There are some user of this site that I and a lot of other experts will work very hard for, and some who will get very little effort; and the difference has nothing to do with points.  It comes down to past history.  Everyone looks at the grading guidelines and comes up with what they think is a correct grading approach, and sometimes they seem to miss something.  The points spent on a question are not altered by the grade. For a questioner nothing is affected when they select a grade... except the experts' perception on them.  That is not to say that an A should be given automatically, because if you are an easy mark, experts will learn they don't have to work very hard for you; but it is better to be on the high side of the curve, and to be aware of what your profile looks like to experts, because the experienced experts use profiles to prioritize, and adjust work effort.

In addition to being an expert, I am also a page editor.  One of the responsibilities of page editors is to try and help users have a good experience with getting their problems solved, helping them learn how to maximize the resources.  That's all I'm trying to do with my comments about grading.  All I can do is point out what may be a problem for you over time; and hope that it gets taken in spirit it is given.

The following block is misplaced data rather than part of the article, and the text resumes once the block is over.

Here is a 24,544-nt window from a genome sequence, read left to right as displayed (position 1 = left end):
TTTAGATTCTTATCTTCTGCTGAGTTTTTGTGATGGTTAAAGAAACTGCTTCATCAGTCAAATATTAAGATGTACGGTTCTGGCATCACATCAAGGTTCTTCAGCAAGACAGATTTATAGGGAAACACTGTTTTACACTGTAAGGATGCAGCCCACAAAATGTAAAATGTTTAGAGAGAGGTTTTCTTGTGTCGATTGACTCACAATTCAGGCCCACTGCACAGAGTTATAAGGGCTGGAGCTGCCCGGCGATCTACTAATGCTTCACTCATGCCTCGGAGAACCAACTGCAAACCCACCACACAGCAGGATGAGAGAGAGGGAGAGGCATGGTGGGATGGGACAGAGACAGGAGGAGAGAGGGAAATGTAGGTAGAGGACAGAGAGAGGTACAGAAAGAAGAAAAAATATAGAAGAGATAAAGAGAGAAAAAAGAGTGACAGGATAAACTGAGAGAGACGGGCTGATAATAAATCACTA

phasevarAuthor Commented:
Thanks for the detailed explination.

When I joined EE I don't recall there being any guidelines for grading being made an openly obvious read.  Unfortunately the web site is a bit cluttered and I tend to skim over a lot of the details here in order to save time.  So it's possible that it was presented at some point and I just didn't catch it.  As a result, I interpreted the grading system not as a grade for the amount of effort someone put into a question, but rather the degree to which I feel my problem is solved.  Under the guidelines you just described to me, it's obvious that the last question you answered for me deserved an A.  I can almost always find the answers I need in Google Groups.  So usually when I ask a question on EE it's something that is not common or doesn't have a simple answer.  Many times people will take stabs at an answer but I may come away with an anwser that is not as clear cut as I would have liked and that's usually when I gave B grades.  Sometimes I don't get any applicable answers at all and that's a problem because simply ending a question that has no answers is not simple; I have to post another question (in a special forum) to remove the first and it's much easier just to give the person who took the best stab the points and a B.

I was also unaware that the grade was more important than the points and the severity to which even a B is looked down upon.

Thank you for taking the time to point my problem out to me.  I don't suppose there is a way to go back and change grades?